The GAMA mass-metallicity (upper left), mass-SFR (upper right) and metallicity-SFR (lower-middle) relationships in our main sample. Black and coloured contours show 2σ contours for the main and volume limited samples with median redshifts as labelled, respectively. Red and black solid lines show the fitted SDSS MMR from KE08 using the updated KD02 conversion and our fit to the GAMA data, respectively. Open circles in the lower panel show the expected mean metallicity and SFR as inferred from the mean mass using Eqs. (9) and (10) for the lowest, intermediate and highest redshift bins. The actual mean metallicity and SFR for these samples are shown with crosses (see Sect. 4.3).

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For completeness, we also compute oxygen abundances using the methods described in KD02 for various available emission lines and the R23 calibrations of M91, Zaritsky et al. (1994) and T04. We choose to present the above mentioned methods of KE08, PP04 and the R23 calibration of KK04 as a representative selection of the various methods used in the literature. We find that these three methods summarize and represent well the range of results obtained from the variety of measurement methods.

4. Results

This section focuses on the sensitivity of the fitted MMR with a set of common apparent selection criteria and abundance calibrations. We also look for evidence of redshift evolution and dependency on SFR. The three-dimensional distribution of galaxy stellar mass, metallicity and SFR in the joint GAMA and SDSS samples is discussed in detail in a companion paper (Lara-López et al., in prep.).

4.1. Mass-metallicity relation

As mentioned in Sect. 2.3, we study the dependence of the MMR on selection criteria such as the signal-to-noise (S/N) in various lines and apparent magnitude completeness, as well as on the metallicity calibration used. For this, we compare the MMR obtained with our fiducial selection criteria with that obtained by increasing the S/N limit from 3 to 8, but keeping the r-band Petrosian magnitude limit constant. Next, we vary the r-band Petrosian magnitude limit between 19.4 and 18.3, while keeping the S/N limit at 3. In all cases, we fit a second order polynomial to the distribution obtained, following the approach of other recent work. In what follows, we consider vertical (metallicity) variations of order 0.05 dex to be significant, as they could account for at least half of the reported variations of the MMR with redshift for z ≲ 0.4 (see for example Lara-López et al. 2009b) and specific SFR (e.g., Ellison et al. 2008). In other words, we are looking for vertical differences of either the contours or fitted MMR with variations of the selection. Figure 3 summarizes the results of this exercise. Varying these selection criteria for the MMR does not significantly alter the fitted MMR for a given calibration, however as emphasised by KE08, the shape and location of the MMR is significantly altered between the three calibrations shown.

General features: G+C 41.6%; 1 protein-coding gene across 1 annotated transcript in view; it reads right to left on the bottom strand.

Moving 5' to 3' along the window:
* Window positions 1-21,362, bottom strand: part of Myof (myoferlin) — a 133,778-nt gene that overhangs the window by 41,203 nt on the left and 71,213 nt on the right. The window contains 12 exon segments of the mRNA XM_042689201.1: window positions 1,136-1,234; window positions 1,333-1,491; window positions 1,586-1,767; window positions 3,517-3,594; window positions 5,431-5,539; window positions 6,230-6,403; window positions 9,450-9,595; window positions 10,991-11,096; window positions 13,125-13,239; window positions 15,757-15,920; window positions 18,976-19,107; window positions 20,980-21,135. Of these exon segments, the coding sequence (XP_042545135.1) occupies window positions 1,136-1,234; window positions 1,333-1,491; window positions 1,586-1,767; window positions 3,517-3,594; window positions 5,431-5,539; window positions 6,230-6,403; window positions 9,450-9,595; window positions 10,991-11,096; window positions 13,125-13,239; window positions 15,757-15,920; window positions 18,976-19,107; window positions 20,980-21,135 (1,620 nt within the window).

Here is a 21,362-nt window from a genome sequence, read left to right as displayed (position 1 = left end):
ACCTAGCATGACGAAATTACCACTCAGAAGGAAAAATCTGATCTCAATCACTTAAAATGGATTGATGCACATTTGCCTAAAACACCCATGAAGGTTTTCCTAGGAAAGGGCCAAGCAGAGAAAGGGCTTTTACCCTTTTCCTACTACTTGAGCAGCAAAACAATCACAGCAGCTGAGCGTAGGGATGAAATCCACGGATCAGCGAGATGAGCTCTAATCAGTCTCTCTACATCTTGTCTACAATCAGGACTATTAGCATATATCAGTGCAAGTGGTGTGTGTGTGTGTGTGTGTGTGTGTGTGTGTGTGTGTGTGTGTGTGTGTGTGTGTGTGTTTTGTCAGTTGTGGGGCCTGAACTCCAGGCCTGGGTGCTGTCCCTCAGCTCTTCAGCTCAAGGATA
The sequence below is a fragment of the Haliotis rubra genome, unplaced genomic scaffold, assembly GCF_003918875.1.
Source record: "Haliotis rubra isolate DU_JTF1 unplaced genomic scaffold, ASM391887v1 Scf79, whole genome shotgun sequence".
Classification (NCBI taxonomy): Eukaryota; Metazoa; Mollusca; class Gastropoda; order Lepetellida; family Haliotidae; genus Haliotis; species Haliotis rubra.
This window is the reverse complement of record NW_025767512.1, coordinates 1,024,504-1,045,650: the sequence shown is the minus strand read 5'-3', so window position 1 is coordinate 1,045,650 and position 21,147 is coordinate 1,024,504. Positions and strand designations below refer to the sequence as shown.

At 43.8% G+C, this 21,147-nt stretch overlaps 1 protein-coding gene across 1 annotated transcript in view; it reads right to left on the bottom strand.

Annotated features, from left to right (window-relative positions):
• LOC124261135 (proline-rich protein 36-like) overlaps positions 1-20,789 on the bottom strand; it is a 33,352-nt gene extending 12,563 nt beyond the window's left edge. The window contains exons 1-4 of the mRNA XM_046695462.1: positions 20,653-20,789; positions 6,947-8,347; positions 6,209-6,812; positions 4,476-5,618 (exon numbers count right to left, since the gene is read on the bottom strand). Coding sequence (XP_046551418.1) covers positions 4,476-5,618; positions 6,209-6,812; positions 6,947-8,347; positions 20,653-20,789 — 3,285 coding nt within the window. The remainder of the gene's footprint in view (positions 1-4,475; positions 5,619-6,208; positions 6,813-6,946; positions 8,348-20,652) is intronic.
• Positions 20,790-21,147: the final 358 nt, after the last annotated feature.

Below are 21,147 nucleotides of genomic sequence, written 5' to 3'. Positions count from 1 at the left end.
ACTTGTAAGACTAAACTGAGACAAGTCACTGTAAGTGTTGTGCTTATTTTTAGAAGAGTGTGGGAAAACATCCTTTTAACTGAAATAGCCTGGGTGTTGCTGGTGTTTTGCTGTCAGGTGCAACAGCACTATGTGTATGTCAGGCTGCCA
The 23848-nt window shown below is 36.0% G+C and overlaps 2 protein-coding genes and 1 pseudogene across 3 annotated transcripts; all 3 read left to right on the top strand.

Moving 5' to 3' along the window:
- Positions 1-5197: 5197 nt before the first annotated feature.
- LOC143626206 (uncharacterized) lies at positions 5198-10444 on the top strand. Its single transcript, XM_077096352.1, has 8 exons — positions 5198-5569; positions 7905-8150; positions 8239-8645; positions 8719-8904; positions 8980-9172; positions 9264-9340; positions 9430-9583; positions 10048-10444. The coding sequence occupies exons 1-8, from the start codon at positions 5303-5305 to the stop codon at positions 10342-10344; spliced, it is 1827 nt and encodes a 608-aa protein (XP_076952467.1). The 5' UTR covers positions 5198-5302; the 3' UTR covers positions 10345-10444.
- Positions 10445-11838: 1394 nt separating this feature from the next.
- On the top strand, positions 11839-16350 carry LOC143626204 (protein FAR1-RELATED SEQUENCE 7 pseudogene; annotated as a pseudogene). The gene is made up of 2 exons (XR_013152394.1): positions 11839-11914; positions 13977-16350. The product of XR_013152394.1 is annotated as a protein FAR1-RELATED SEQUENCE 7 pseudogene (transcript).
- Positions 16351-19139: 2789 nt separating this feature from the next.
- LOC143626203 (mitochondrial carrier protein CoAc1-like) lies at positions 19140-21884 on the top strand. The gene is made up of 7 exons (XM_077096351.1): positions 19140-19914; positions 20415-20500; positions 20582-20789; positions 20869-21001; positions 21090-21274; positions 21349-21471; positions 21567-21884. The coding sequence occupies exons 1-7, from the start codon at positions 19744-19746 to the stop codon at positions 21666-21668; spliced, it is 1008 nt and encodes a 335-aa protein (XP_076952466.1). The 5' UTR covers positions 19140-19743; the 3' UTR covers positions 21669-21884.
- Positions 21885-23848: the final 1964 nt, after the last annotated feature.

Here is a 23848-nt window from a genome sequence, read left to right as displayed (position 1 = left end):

Figure 4 shows that the MMR can be significantly different depending on the choice of selection criteria, for a variety of criteria that have been used in recent work. In general, we find that selecting on the  [OIII] λ5007 line most influences the position and shape of the measured MMR. This is a consequence of higher metallicities being associated with relatively fainter oxygen lines, which are more likely to show lower S/N. We note that the effect is more significant with the higher S/N threshold applied by KE08 and LL10, compared to the lower threshold applied by Brinchmann et al. (2004), although even this cut introduces a measurable effect. We therefore recommend caution, and rigorously consistent sample selection if cuts are being made based on the S/N ratio in this line, when studying small variations of the MMR.